When I heard this, I confess that I sat there gape-mouthed. I wondered how anyone could be so callous, so tone-deaf, so disinvested in the human race to think that the stock market is more valuable than human life?

We people of faith know where it all began. It all began in the Garden.

Paul writes, in our reading today from the book of Romans, that “…sin came into the world through one man, and death came through sin, and so death spread to all because all have sinned…” Sin brings death. We all know this. It’s one of the most basic lessons of Christianity. It began in the Garden and continues today.

At least one theologian suggests something very interesting about what Paul says. There is, it seems, an ambiguous statement in the original Greek there at the end. Gil Bailie says that the phrase is actually, “because of this all have sinned;” and it could refer either to Adam’s sin in the Garden… or it could refer to death: “because of death, all have sinned.”

I feel comfortable exploring this idea, because that is how the Eastern Orthodox Church reads the passage.

And it would explain a lot, wouldn’t it? Greed and self-centeredness all stem from impatience – and death makes impatience logically coherent – it makes immediate gratification make sense. Sebastian Moore said, "Death as ultimate horizon lets sin make as much sense as sin can make." In other words, if there is only death, then our impatience and our determination to have it now, and to have as much of it as we can before death takes it all away from us, makes that attitude as logically and morally coherent as it's possible for it to be.

If there’s only death, then we can justify doing whatever it takes to get ahead, and to do it quickly – not in God’s time, or God’s way, but in our time, which is always right now. We can put commerce and profit above people. We can ignore the suffering of others if it gets in the way of the stock market. We can make it all about me, and me alone.

I think that there’s an aspect of this in today’s Gospel reading. Jesus is being tempted. He's tempted in the wilderness, and these are not merely temptations to power or appetite, or what have you. These are Messianic temptations, and they’re centered around Christ’s mission on earth – the ministry.

“Jesus, you know, you don’t need to be hungry. Just say the word, and you’ll have more food than you could eat in a lifetime. No? OK. Look, if you’re gonna be the Messiah and all, you need to make a big entrance, I mean, bigger than Lady Gaga showing up at the Oscars in an egg, you know? Here’s what you do: jump off the highest part of the Temple here, a real swan dive, and when you don’t splatter on the ground, because angels show up and save you, then no one will be able to dispute who you are, right? It’ll be awesome! Oh, you don’t like that either? Well. OK, look, if you’re the Messiah, then you’ll be running things, so I can get you set up as king of the world, you know, fast-track the whole thing. I got connections, y’know? All you gotta do is follow my lead, and you’ll be king of everything in no time.”

Jesus is being offered the opportunity, as the devil presents it, to bring about the Kingdom of God, the full manifestation of Christ, right now, by doing something so dazzling that nobody could miss it. Everybody would recognize Jesus as Christ instantly! No muss, no fuss, no suffering, no cross! Of course, in each case, Jesus rejects these temptations. Think of it – Jesus forfeits the three greatest powers at his disposal, miracle, mystery, and authority. Instead, he accepts God's plan. Jesus will soon preach good news to the poor and release to captives, relieve the bruised, cleanse lepers, and heal the blind and crippled. Of course, he will be opposed immediately. Forces that traffic in human misery and reap huge profits from the poverty of others will try any means to turn him from such a ministry. But he will perform miracles with bread. He will survive violent attempts to make him king by force. People will come from all around to hear what he has to say. And he will do all of these things in God’s time.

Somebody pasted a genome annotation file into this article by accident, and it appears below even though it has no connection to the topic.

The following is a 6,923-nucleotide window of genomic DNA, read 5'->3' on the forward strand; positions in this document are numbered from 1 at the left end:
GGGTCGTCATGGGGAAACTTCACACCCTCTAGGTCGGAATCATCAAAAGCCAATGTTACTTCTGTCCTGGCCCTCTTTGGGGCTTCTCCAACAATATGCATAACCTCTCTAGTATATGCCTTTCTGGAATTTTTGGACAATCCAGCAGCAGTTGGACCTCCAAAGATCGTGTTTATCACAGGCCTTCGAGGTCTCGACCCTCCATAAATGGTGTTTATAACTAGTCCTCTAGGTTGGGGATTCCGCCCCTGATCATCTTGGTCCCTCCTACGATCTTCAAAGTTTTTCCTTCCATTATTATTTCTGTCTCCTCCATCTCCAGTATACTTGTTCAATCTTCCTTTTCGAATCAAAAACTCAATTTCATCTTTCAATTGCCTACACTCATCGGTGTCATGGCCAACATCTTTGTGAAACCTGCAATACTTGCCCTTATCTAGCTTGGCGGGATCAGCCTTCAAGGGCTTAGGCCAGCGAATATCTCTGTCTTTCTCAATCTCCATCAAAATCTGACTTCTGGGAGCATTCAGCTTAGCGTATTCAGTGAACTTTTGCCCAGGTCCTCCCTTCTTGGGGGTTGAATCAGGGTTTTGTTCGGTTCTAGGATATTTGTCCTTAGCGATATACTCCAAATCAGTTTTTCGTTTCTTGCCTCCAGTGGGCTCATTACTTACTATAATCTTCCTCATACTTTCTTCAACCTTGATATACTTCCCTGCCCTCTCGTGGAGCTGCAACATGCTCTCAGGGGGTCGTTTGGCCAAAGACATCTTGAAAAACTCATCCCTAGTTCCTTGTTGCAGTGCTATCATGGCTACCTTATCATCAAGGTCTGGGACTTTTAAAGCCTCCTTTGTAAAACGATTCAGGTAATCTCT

Perhaps, then, the lesson for us in Jesus’ temptation in the wilderness, and the lesson of Lent, is patience. It all began in the Garden, and for too many people, it appears to end at the grave, and because of this, nothing but the here and now and what we can get out of it matter.

So, yes, Lent is a little about us in that it reminds us of who we are, and it reminds us that the grave is not at all where it ends. It’s too easy to forget that we Christians, we are Resurrection people. We don’t need to rush, to have it all now, to do even good things in our time rather than God’s time. We have all the time in the world.

In the Resurrection of Christ Jesus, we have the promise that death is not our ultimate horizon; life is. That does not mean, of course, that we should not pour ourselves out to the very last drop. But it means that God is patient, and that we are patient, and that the Holy Spirit is bringing about the transformation of the world gradually, and that we needn't panic. The victory has already been accomplished at the Cross.

So this Lent, I invite you to join me in learning to practice patience, remembering that Christ is the Lord of History and the Cross is the turning point in history. The full presence of Christ in history is simply a matter of time, so give it time! Take your part in it. Don't be impatient. Don't be anxious. God is with us, Immanuel.


  1. i struggle so much w/ this "patience" thingy... john, this sermon made me struggle. thankyou. may it move people this morning.

  2. Nice job! I like incorporating the comment from that doofus on CNBC. The news is something one can hear in passing and we need people like you to help us hear the irony in those statements. As if human lives are economic capital to be traded and sold short. Thanks, John.